## anonymous one year ago anyone pls help me .....I will become ur fan and give u a medal?????

1. anonymous

cos (a+45)cos (a-45)=1/2 -sin^2 a

2. anonymous

that is the real q

3. zepdrix

Hey Panda :) Is this an identity that we want to prove? Or are we simply trying to solve for a?

4. anonymous

ithis is an identity

5. zepdrix

$\large\rm \cos(a+45^o)\cos(a-45^o)=\frac{1}{2}-\sin^2a$Hmm there is probably some shortcut for doing this.. I can't seem to remember though. I guess what I would do is apply your Angle Sum Formula to both cosines.$\large\rm \cos(\alpha+\beta)=\cos \alpha \cos \beta-\sin \alpha \sin \beta$$\large\rm \cos(\alpha-\beta)=\cos \alpha \cos \beta+\sin \alpha \sin \beta$

6. anonymous

then????

7. zepdrix

So on the left side, applying both identities would give you$\large\rm (\cos a \cos45-\sin a \sin45)(\cos a \cos45+\sin a \sin45)$Recognize that here we have conjugates being multiplied together. So we'll get the difference of squares,$\large\rm \cos^2a \cos^245-\sin^2a \sin^245=\frac{1}{2}-\sin^2a$

8. zepdrix

Recall that at 45 degrees, you're getting the same value for sine and cosine, sqrt2/2.$\large\rm \left(\frac{\sqrt2}{2}\right)^2\cos^2a -\left(\frac{\sqrt2}{2}\right)^2\sin^2a=\frac{1}{2}-\sin^2a$Which simplifies a bit,$\large\rm \frac{1}{2}\cos^2a -\frac{1}{2}\sin^2a=\frac{1}{2}-\sin^2a$Which is quite a bit closer to where we want to be :)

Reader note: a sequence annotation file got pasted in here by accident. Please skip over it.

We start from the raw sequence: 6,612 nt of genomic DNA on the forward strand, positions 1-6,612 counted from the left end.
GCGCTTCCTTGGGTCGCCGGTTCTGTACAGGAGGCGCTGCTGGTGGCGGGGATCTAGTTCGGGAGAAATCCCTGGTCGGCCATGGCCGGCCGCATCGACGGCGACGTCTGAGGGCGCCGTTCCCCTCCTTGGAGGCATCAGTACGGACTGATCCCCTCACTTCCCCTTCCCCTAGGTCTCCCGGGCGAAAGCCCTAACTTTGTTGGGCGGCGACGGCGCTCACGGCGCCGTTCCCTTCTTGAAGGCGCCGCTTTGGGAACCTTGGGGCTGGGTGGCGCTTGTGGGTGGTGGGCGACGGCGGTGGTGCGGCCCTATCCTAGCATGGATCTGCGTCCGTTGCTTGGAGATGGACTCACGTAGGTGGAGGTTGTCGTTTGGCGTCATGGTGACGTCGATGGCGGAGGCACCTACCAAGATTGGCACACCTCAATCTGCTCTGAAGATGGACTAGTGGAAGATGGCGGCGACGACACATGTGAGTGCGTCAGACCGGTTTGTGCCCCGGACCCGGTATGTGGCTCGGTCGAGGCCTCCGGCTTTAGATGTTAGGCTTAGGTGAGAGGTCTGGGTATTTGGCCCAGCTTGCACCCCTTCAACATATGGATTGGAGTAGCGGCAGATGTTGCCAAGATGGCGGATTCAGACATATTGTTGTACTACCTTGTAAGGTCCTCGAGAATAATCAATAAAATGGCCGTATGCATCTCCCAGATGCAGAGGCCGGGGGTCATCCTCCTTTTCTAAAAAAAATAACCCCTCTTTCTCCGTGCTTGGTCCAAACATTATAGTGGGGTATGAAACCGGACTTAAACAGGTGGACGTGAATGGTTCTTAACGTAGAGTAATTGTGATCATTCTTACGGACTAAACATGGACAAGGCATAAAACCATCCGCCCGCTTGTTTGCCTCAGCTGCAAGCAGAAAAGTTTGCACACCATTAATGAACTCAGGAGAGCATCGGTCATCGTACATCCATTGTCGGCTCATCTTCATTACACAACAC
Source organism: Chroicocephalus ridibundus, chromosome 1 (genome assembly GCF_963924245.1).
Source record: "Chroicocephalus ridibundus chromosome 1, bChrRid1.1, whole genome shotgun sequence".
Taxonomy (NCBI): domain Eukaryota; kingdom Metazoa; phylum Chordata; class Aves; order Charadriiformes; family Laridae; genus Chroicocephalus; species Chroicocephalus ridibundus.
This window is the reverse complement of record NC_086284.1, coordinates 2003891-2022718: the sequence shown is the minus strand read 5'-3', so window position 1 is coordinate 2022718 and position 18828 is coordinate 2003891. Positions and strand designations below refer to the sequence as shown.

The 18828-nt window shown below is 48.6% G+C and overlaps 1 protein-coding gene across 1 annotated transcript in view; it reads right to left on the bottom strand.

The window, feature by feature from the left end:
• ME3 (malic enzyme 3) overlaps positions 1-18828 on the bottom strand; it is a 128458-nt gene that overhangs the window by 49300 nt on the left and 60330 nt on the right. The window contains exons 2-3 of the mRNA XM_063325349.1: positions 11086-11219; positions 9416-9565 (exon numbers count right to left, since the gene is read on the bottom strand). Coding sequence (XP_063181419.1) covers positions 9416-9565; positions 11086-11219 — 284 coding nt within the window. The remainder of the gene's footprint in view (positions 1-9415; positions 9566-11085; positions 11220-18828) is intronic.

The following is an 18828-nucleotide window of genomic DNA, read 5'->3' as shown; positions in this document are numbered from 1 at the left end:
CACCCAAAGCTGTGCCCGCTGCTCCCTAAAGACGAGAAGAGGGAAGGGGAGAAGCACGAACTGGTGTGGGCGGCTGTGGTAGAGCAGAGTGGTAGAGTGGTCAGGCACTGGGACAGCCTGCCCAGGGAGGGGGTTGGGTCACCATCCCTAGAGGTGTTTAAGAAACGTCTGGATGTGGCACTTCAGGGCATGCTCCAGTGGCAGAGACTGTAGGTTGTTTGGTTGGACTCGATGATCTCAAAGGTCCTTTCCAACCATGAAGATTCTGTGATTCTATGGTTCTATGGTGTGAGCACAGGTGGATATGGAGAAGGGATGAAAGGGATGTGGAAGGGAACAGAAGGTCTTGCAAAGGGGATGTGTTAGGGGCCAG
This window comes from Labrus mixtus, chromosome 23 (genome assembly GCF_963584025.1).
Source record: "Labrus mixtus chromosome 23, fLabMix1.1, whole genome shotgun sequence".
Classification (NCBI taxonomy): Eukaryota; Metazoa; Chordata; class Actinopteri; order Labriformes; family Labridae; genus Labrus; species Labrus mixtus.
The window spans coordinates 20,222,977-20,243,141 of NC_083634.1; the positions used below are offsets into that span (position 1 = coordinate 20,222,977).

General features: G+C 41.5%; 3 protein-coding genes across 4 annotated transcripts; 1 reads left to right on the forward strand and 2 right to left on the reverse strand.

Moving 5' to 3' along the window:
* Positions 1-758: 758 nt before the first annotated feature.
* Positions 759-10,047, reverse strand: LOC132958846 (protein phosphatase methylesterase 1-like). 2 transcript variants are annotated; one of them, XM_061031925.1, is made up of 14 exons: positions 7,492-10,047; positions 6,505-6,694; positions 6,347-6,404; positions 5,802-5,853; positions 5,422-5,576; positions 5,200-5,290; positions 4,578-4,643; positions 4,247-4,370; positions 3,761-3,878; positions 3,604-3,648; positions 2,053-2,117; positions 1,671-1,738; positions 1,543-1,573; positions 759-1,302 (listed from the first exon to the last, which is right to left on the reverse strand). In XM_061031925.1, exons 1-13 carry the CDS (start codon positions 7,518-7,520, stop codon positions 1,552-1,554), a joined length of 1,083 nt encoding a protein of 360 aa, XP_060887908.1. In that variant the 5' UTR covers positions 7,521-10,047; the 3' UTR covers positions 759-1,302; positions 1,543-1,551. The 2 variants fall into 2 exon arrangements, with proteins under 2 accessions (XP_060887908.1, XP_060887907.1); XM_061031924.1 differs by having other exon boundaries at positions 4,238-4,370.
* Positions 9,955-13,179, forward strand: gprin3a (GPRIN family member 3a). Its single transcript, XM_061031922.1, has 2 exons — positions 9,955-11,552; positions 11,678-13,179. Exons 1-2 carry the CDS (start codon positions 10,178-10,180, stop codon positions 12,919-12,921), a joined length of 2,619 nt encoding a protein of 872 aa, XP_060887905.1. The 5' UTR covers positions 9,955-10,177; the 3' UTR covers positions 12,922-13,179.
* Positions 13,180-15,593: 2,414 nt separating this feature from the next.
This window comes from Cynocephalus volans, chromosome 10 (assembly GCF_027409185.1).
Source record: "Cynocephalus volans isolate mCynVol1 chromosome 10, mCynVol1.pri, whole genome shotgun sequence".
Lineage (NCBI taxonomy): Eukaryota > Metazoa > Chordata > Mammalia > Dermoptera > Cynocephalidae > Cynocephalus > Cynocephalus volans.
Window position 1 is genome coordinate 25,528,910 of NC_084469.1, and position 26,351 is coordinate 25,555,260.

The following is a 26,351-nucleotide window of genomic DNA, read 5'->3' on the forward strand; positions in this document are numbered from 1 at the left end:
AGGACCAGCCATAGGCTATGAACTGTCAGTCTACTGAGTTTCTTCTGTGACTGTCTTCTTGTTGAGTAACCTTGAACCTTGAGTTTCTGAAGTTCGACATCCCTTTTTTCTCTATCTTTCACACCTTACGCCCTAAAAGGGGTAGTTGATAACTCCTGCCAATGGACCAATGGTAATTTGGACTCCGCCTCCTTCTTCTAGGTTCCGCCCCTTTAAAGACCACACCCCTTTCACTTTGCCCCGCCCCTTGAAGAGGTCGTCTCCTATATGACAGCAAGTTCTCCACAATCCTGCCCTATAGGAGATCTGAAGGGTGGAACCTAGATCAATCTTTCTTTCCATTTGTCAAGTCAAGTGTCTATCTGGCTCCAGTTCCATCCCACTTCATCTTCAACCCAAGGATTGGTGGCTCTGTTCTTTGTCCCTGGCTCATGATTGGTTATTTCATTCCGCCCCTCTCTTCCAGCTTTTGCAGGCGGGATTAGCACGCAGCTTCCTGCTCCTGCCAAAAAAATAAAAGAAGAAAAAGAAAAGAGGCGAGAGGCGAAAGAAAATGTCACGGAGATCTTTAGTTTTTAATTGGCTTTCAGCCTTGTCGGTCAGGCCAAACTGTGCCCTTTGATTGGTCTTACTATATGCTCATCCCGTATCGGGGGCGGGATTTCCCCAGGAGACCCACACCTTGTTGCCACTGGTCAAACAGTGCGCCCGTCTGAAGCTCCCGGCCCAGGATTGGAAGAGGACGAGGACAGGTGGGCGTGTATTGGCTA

9. zepdrix

What do you think? :) Too confusing doing it this way?

10. anonymous

yup

11. anonymous

another q pls...how to solve these q

12. LynFran

ok we need to express in terms of $R \cos(x+\alpha)$to find R$\sqrt{2+1}$so R=$\sqrt{3}$and to get alpha we find tan of it so $\tan^{-1}\frac{ 1 }{ 2 }=26.565$now we can express it in the given form... $R \cos(x+\alpha)$$\sqrt{3}\cos(x+26.565)$and then to solve the second part we let $\sqrt{3}\cos(x+26.565)=1$can u continue from there?

13. anonymous

HOW DID U GET THE R

14. LynFran

i took the amplitude of 2cosx..which is 2...and the amplitude of sinx..which is 1...and then $\sqrt{2+1}$

15. anonymous

OOOH

16. anonymous

I CANNOT SOLVE IT........

17. LynFran

$\sqrt{3}\cos (x+26.565)=1$$\cos(x+26.565)=\frac{ 1 }{ \sqrt{3} }$we rationalise the denominator $\cos(x+26.565)=\frac{ \sqrt{3} }{ 3 }$we take cos inverse..$(x+26.565)=\cos^{-1} \frac{ \sqrt{3} }{ 3 }+2n \pi$ok since ur using degree and not radians we have$(x+26.565)=\pm54.736+360$$x=-26.565\pm54.736+360$..so can u find the solution from here? now u must look at the given $0\le x \le 180$

18. LynFran

can u solve for x from there?

19. LynFran

ok so $x=-26.565+54.736$now the +360 is the period here thats y we continue to add the period for given domain cause ur answer would vary of that domain so.. $x=28.171$now if we add the period which is 360 here we get$x=28.171+360$$x=388.171$now this 388.171 is out of the given domain so thats not a solution so we have 1 solution to this problem for the given domain $x=28.171$...now if we check the other $x=-26.565-54.736$$x=-81.301$...this is out of domain if we add 360 we get $x=-81.301+360$$x=278.699$so it would not be a solution... the only solution is $x=28.171$

20. anonymous

SORRY FOR THE LATE REPLY....I JUST ATE MY BREAKFAST...

21. anonymous

OOOH NOW I GET IT ..... TQ VERY MUCH....

22. LynFran

ok